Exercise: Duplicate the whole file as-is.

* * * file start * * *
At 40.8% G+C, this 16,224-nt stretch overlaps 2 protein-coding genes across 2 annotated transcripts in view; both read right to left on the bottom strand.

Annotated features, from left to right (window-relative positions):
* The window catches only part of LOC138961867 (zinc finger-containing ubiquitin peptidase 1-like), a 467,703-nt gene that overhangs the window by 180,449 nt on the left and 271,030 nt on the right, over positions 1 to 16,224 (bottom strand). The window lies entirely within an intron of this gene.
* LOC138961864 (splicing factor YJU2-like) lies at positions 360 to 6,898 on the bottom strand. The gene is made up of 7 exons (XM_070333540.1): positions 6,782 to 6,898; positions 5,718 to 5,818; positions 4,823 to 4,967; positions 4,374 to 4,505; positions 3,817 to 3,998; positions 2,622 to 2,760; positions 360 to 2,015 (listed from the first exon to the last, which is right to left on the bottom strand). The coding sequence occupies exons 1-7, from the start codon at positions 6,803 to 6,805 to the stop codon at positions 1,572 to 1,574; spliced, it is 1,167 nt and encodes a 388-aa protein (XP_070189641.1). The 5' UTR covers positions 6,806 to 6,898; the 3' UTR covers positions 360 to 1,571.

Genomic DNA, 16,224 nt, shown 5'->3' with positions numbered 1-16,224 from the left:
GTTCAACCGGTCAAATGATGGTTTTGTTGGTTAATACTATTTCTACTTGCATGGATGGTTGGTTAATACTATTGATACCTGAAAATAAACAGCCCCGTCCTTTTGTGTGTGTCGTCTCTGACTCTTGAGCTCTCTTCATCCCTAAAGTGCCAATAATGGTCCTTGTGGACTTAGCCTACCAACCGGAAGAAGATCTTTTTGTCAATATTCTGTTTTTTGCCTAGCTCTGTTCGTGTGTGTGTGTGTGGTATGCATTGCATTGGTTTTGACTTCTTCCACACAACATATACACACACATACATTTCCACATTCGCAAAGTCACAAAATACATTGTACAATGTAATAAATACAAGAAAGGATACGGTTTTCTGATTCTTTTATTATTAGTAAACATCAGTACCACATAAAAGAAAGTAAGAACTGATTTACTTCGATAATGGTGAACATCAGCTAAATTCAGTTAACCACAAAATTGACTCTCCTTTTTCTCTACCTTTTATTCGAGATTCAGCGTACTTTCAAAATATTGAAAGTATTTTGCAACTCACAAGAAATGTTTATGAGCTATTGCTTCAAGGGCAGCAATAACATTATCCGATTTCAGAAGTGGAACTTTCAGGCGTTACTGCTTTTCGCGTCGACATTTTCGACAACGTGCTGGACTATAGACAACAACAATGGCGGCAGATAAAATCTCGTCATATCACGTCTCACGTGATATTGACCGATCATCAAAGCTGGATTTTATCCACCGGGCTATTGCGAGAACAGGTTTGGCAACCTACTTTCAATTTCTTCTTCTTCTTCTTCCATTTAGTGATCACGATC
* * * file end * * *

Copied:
At 40.8% G+C, this 16,224-nt stretch overlaps 2 protein-coding genes across 2 annotated transcripts in view; both read right to left on the bottom strand.

Annotated features, from left to right (window-relative positions):
* The window catches only part of LOC138961867 (zinc finger-containing ubiquitin peptidase 1-like), a 467,703-nt gene that overhangs the window by 180,449 nt on the left and 271,030 nt on the right, over positions 1 to 16,224 (bottom strand). The window lies entirely within an intron of this gene.
* LOC138961864 (splicing factor YJU2-like) lies at positions 360 to 6,898 on the bottom strand. The gene is made up of 7 exons (XM_070333540.1): positions 6,782 to 6,898; positions 5,718 to 5,818; positions 4,823 to 4,967; positions 4,374 to 4,505; positions 3,817 to 3,998; positions 2,622 to 2,760; positions 360 to 2,015 (listed from the first exon to the last, which is right to left on the bottom strand). The coding sequence occupies exons 1-7, from the start codon at positions 6,803 to 6,805 to the stop codon at positions 1,572 to 1,574; spliced, it is 1,167 nt and encodes a 388-aa protein (XP_070189641.1). The 5' UTR covers positions 6,806 to 6,898; the 3' UTR covers positions 360 to 1,571.

Genomic DNA, 16,224 nt, shown 5'->3' with positions numbered 1-16,224 from the left:
GTTCAACCGGTCAAATGATGGTTTTGTTGGTTAATACTATTTCTACTTGCATGGATGGTTGGTTAATACTATTGATACCTGAAAATAAACAGCCCCGTCCTTTTGTGTGTGTCGTCTCTGACTCTTGAGCTCTCTTCATCCCTAAAGTGCCAATAATGGTCCTTGTGGACTTAGCCTACCAACCGGAAGAAGATCTTTTTGTCAATATTCTGTTTTTTGCCTAGCTCTGTTCGTGTGTGTGTGTGTGGTATGCATTGCATTGGTTTTGACTTCTTCCACACAACATATACACACACATACATTTCCACATTCGCAAAGTCACAAAATACATTGTACAATGTAATAAATACAAGAAAGGATACGGTTTTCTGATTCTTTTATTATTAGTAAACATCAGTACCACATAAAAGAAAGTAAGAACTGATTTACTTCGATAATGGTGAACATCAGCTAAATTCAGTTAACCACAAAATTGACTCTCCTTTTTCTCTACCTTTTATTCGAGATTCAGCGTACTTTCAAAATATTGAAAGTATTTTGCAACTCACAAGAAATGTTTATGAGCTATTGCTTCAAGGGCAGCAATAACATTATCCGATTTCAGAAGTGGAACTTTCAGGCGTTACTGCTTTTCGCGTCGACATTTTCGACAACGTGCTGGACTATAGACAACAACAATGGCGGCAGATAAAATCTCGTCATATCACGTCTCACGTGATATTGACCGATCATCAAAGCTGGATTTTATCCACCGGGCTATTGCGAGAACAGGTTTGGCAACCTACTTTCAATTTCTTCTTCTTCTTCTTCCATTTAGTGATCACGATC